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APO A-IV ABSTRACTS: Urbanization elicits a more atherogenic lipoprotein profile in carriers of the apolipoprotein A-IV-2 allele than in A-IV-1 homozygotes.

Campos H, Lopez-Miranda J, Rodriguez C, Albajar M, Schaefer EJ, Ordovas JM Lipid Metabolism Laboratory, Jean Mayer USDA Human Nutrition Research Center on Aging, Tufts University, Boston, Mass, USA. [Arterioscler Thromb Vasc Biol 1997 Jun;17(6):1074-81]

Coronary heart disease (CHD) is increasing in developing countries, particularly in urban areas. The impact of urbanization and apolipoprotein (apo) A-IV genetic polymorphism on plasma lipoproteins was studied in 222 men and 236 women from rural and urban Costa Rica. The apoA-IV allele frequencies were 0.937 for apoA-IV-1 and 0.062 for apoA-IV-2, Significant interactions between the apoA-IV polymorphism and area of residence (rural versus urban) were detected for HDL cholesterol (P = .003), apoA-I (P = .05), LDL particle size (P = .01), and LDL/HDL cholesterol ratio (P = .005). Urban compared with rural carriers of the apoA-IV-2 allele had significantly lower plasma HDL cholesterol (0.95 versus 1.17 mmol/L) and apoA-I (980 versus 1140 mg/L), a significantly higher LDL/HDL cholesterol ratio (3.35 versus 2.39), and significantly smaller LDL particles (258 versus 263 A). In contrast, no significant rural-urban differences for these parameters were found in apoA-IV-1 homozygotes. Regardless of their apoA-IV phenotype, urban residents consumed more saturated fat (P = .02) and smoked more cigarettes per day (P = .03) than rural residents. A significant interaction between saturated fat intake and apoA-IV phenotype was found for HDL cholesterol (P < .0003) and LDL/HDL cholesterol ratio (P < .003). Increased saturated fat intake (13.6% versus 8.6% of calories) was significantly associated with 6% higher HDL cholesterol and no change (0.7%) in LDL/HDL cholesterol ratio in apoA-IV-1 homozygotes and with 19% lower HDL cholesterol and 37% higher LDL/HDL cholesterol ratio among carriers of the apoA-IV-2 allele. Smokers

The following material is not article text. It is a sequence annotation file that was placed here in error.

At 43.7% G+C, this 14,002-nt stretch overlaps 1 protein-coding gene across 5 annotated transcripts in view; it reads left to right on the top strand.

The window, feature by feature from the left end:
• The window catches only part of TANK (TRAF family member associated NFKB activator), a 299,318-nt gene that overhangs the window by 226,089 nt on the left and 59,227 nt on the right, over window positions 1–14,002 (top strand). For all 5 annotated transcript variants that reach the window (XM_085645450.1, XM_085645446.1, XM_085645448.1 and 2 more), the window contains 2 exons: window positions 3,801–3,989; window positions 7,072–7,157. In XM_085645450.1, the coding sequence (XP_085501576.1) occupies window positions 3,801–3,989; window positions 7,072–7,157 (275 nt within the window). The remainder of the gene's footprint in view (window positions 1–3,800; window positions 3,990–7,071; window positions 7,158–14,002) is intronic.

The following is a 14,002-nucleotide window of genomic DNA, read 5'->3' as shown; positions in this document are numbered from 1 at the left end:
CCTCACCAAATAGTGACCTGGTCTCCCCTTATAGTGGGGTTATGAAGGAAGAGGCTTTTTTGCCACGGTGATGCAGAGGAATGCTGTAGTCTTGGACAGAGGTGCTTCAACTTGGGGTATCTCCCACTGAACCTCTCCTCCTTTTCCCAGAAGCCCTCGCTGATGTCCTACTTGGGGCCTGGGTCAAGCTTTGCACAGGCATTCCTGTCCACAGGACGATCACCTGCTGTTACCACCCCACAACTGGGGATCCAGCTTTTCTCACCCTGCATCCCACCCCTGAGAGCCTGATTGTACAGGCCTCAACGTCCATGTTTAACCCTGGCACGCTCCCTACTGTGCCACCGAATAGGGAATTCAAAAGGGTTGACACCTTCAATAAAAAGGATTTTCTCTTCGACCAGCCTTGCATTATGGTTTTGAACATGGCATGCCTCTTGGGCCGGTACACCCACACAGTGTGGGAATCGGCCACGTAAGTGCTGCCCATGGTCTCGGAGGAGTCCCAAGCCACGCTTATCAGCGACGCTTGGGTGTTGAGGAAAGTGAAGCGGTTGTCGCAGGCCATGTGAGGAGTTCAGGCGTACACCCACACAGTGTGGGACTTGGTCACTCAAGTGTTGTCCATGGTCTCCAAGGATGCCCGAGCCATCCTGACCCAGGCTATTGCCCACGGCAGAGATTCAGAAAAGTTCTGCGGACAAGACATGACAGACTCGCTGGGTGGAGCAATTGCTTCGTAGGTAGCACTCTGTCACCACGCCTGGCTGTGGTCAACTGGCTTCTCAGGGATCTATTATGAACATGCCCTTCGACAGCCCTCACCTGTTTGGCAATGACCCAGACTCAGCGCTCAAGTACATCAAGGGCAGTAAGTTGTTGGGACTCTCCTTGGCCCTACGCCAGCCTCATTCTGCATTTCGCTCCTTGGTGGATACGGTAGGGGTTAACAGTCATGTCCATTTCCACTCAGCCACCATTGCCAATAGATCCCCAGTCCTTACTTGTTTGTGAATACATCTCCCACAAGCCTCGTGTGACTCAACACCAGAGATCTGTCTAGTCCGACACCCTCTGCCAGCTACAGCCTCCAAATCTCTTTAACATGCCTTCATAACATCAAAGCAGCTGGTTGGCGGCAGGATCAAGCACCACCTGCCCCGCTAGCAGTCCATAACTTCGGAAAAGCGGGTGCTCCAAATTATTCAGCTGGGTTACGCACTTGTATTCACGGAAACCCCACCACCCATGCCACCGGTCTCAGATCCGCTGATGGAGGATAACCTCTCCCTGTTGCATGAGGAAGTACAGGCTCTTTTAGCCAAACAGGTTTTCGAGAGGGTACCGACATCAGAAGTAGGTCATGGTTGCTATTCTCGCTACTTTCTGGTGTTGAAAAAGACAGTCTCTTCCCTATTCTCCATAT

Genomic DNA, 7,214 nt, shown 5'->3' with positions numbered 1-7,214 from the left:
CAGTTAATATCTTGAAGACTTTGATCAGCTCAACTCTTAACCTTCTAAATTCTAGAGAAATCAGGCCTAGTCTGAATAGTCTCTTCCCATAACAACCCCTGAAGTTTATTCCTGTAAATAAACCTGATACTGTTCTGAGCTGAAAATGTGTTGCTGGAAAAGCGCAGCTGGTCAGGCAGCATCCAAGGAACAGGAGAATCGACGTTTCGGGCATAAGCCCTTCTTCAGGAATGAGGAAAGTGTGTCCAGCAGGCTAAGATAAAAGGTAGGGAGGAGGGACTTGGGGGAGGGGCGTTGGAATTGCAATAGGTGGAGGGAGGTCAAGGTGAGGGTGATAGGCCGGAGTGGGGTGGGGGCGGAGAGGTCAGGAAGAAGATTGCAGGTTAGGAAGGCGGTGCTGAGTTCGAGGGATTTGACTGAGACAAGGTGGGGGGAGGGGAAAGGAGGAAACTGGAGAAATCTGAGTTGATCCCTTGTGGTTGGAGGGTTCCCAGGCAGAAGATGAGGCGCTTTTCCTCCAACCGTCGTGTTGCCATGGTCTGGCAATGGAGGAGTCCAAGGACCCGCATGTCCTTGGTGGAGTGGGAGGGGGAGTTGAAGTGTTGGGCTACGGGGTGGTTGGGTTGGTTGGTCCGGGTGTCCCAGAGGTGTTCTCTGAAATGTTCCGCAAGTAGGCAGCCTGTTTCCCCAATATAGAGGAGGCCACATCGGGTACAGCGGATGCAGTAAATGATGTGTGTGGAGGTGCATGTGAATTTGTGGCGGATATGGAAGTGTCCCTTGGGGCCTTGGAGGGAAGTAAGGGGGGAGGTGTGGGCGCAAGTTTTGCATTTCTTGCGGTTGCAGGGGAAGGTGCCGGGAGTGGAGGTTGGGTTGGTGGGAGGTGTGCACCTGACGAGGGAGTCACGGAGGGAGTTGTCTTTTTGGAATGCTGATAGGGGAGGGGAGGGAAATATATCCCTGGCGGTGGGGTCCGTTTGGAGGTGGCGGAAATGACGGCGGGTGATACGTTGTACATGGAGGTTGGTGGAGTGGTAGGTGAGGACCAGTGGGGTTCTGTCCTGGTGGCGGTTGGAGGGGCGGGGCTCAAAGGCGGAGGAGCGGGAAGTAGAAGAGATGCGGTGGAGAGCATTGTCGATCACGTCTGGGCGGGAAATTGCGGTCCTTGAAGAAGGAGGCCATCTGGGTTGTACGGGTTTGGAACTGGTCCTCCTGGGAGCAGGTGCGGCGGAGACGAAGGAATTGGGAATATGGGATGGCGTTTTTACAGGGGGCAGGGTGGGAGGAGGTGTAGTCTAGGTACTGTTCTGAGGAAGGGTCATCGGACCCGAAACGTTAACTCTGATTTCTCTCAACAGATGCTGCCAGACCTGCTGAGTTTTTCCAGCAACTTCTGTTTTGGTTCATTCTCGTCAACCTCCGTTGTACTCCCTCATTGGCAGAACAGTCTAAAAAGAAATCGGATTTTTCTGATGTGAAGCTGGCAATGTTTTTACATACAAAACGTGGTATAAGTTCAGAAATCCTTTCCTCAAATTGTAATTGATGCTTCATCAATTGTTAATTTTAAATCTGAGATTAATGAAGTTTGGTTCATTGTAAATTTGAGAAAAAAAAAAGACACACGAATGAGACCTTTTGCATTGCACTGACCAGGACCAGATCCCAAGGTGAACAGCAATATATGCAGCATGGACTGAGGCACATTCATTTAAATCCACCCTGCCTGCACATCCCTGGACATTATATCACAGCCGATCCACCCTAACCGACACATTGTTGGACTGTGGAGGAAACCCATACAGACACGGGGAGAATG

(> or = 1 cigarette per day) had significantly lower HDL cholesterol (P < .005) and apoA-I (P < .01) concentrations than nonsmokers (< 1 cigarette per day), particularly among carriers of the apoA-IV-2 allele (-19% and -13%) compared with apoA-IV-1 (-4% for both). After taking these lifestyle characteristics into account, the areas of residence by phenotype interactions for plasma lipoprotein concentrations were no longer statistically significant. Lifestyles associated with an urban environment, such as increased smoking and saturated fat intake, elicit a more adverse plasma lipoprotein profile among Costa Rican carriers of the apoA-IV-2 allele than in apoA-IV-1 homozygotes. Therefore, under the conditions studied, persons with the apoA-IV-2 allele may be more susceptible to CHD.

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